Monday, December 23, 2013

Sarawak investors getting jittery over projects on NCR land


Anna Chidambar
KUCHING: Timber and plantation companies that had secured timber licences and provisional leases (PL) in Sarawak are now worried about their investments because of landmark cases in the Federal Court that affirmed the Native Customary Rights (NCR) over native land.

It is learnt that some investors met recently with non-governmental organisations (NGOs) in the state as part of their fact-finding mission to clarify their positions as most of their projects involve NCR land that required investments running into millions of ringgit.

They are concerned that they could lose their money if their projects fail to take off because of the court cases that have favoured the natives. All this time, they had thought they had the upper hand when it came to the law.

Sources say that prior to two landmark decisions meted out by the Federal Court, the final appellate court in the country, the investors had based their understanding of customary land rights on information provided by legal sources representing the state, including former state Attorney-General Datuk J C Fong.

Fong's book entitled The Law on Native Customary Land in Sarawak, which was released in March 2011, stated that the acquisition of rights to land is by custom or practice recognised by law, such as clearing virgin jungle, planting and occupying the land continuously.

Detractors pointed out that he continued to insist that this custom and practice was confined to temuda or farmed land and felled settled areas only. They stated that both the former AG and the state continued to maintain that they only recognised customs and practice under the laws of Sarawak.

However, the Federal Court affirmed in two landmark cases that NCR lands extended to an area wider than the temuda, to encompass the pulau galau reserve virgin forest within the vicinity of the village and pemakai menoa communal territory covering hunting, fishing grounds, former longhouse site and virgin forests surrounding the village.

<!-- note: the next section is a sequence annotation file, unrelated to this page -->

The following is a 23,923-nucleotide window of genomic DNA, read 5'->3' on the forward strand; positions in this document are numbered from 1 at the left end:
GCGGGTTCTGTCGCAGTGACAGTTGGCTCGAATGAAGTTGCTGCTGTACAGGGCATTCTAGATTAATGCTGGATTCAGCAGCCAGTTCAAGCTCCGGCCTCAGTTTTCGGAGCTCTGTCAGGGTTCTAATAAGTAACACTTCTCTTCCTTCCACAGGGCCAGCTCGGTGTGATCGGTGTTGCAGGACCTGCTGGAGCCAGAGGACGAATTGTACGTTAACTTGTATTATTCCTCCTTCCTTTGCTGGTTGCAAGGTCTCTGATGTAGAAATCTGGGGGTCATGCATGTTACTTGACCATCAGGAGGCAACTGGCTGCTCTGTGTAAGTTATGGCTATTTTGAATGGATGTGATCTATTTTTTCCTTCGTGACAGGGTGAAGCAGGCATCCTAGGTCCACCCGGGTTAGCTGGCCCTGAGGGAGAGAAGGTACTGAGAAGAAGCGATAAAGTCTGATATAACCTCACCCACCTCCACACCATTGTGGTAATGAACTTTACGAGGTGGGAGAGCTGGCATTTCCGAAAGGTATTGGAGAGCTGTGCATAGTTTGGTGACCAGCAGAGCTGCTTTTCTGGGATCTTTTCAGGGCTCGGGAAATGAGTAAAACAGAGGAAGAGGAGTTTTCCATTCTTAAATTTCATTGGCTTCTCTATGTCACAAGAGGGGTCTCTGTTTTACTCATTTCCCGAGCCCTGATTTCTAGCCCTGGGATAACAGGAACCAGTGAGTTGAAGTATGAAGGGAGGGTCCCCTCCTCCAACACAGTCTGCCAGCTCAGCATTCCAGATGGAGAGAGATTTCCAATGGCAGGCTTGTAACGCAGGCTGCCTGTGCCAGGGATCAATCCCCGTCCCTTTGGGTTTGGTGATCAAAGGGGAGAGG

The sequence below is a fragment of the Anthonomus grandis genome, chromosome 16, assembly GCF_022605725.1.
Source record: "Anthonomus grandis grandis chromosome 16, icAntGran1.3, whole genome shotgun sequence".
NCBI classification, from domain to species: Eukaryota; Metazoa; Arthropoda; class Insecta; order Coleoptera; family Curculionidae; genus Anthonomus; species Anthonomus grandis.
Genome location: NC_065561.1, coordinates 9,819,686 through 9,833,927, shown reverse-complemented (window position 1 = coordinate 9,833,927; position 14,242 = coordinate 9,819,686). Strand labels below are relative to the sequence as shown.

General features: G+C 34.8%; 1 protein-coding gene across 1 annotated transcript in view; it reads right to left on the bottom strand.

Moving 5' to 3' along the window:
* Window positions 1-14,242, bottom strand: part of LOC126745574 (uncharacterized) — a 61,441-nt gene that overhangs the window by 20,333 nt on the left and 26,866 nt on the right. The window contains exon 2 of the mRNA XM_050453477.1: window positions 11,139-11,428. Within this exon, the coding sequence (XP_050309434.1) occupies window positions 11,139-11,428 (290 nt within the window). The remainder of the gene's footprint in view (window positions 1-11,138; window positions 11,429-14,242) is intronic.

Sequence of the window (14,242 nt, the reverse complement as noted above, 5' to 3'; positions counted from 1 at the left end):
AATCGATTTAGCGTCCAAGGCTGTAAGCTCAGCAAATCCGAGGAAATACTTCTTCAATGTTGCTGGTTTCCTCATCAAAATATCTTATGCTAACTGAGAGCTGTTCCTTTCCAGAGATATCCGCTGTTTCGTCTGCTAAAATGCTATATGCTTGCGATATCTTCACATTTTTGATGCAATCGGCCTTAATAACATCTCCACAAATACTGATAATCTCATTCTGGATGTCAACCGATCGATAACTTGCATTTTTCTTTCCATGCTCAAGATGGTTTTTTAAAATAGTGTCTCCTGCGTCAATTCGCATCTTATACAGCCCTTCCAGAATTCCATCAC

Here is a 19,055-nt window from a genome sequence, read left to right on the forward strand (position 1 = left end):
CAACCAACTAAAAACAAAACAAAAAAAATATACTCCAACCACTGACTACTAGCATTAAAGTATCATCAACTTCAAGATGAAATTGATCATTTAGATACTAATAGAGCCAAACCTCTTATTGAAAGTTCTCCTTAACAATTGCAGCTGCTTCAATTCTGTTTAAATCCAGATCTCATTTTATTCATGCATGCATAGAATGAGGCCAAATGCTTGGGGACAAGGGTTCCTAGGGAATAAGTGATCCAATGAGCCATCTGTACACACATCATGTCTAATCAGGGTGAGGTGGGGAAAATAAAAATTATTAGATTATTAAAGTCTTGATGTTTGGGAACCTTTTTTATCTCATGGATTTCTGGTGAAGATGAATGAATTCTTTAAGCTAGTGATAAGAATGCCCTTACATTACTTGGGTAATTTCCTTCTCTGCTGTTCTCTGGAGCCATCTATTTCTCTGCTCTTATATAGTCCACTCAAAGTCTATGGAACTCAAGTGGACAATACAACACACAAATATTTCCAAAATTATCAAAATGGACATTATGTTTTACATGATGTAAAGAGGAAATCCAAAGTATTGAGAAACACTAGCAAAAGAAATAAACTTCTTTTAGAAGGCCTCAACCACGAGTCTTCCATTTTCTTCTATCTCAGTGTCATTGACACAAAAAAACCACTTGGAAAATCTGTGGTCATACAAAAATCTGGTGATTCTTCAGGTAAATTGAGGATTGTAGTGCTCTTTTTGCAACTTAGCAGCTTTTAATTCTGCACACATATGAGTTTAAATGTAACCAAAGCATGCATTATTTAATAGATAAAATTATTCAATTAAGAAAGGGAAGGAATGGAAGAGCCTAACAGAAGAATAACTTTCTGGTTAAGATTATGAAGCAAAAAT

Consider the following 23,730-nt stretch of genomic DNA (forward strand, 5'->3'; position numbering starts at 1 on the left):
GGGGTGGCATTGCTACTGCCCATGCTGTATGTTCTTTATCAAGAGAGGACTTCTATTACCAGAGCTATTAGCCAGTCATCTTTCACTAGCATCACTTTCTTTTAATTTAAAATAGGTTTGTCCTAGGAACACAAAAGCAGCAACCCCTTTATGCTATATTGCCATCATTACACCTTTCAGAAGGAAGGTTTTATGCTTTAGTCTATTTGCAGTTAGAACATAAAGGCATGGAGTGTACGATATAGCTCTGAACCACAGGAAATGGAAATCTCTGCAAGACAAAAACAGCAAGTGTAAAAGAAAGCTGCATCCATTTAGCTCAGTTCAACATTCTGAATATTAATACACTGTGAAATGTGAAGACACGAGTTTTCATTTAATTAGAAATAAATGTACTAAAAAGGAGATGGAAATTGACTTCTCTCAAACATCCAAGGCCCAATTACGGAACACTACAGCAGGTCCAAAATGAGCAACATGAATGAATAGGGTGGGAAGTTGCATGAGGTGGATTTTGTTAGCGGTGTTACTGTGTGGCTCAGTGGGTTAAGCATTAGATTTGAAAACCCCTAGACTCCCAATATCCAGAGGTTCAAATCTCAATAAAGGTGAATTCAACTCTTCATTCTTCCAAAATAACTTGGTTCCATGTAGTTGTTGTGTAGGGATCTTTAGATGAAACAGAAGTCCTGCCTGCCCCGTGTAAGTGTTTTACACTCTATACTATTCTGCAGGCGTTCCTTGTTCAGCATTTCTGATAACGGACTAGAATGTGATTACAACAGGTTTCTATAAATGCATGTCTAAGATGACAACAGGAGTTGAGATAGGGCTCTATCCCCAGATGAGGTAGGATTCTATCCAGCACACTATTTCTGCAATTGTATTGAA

However, sources said the state repeatedly showed its "contempt" of the court ruling by continuing to issue PLs and timber licences for such lands, and appealing judgments made by the lower courts which favoured native landowners.

The Federal Court's affirmation in two landmark cases - namely, Madeli bin Salleh and Bisi Jinggot - set a huge precedent and the tone for all other future cases that will be handled by the courts.

This is giving investors the jitters when dealing with projects involving land in the state and therefore raises a huge impediment in any case that involves NCR land.

Says NCR land lawyer Baru Bian, who is Sarawak PKR chief and Ba'kelalan assemblyman: "JC Fong maintains that the government has 'recognised and protected indigenous people's rights over land created by their recognised customs and practices'. What he failed to say is that the current government refuses to abide by the ruling of the highest court in this country relating to the definition of NCR.

"In two of our more recent cases heard in the Court of Appeal (Tamit Anjat and Nyutan/Luking), Fong persisted in arguing that the pemakai menoa is not considered in NCR land arguments, despite the courts having held to the contrary in earlier cases. In these two cases, the court again ruled in favour of the native landowners.”

Baru Bian and Associates is the leading law firm in the state dealing with NCR cases and handles around 70% of the existing cases. There are only a handful of lawyers in the state who handle NCR land cases mainly because these cases are difficult and bring in little money since the charges are determined according to the plaintiffs' capabilities.

"We have records of more than 200 cases including cases that have been settled, withdrawn and decisions taken. At the moment, we have another 100 cases active in court; so to say there are a total of 400 cases throughout Sarawak also handled by other lawyers would be accurate.

"I embarked in this area of law out of necessity in late 1980s when my family land in Long Semadoh in the Lawas district was encroached upon by one of the state's plantation companies. I took it to court but then settled out of court," Baru said.

This is the first of a three-part series on NCR land. The second part will appear tomorrow.

~ The Ant Daily

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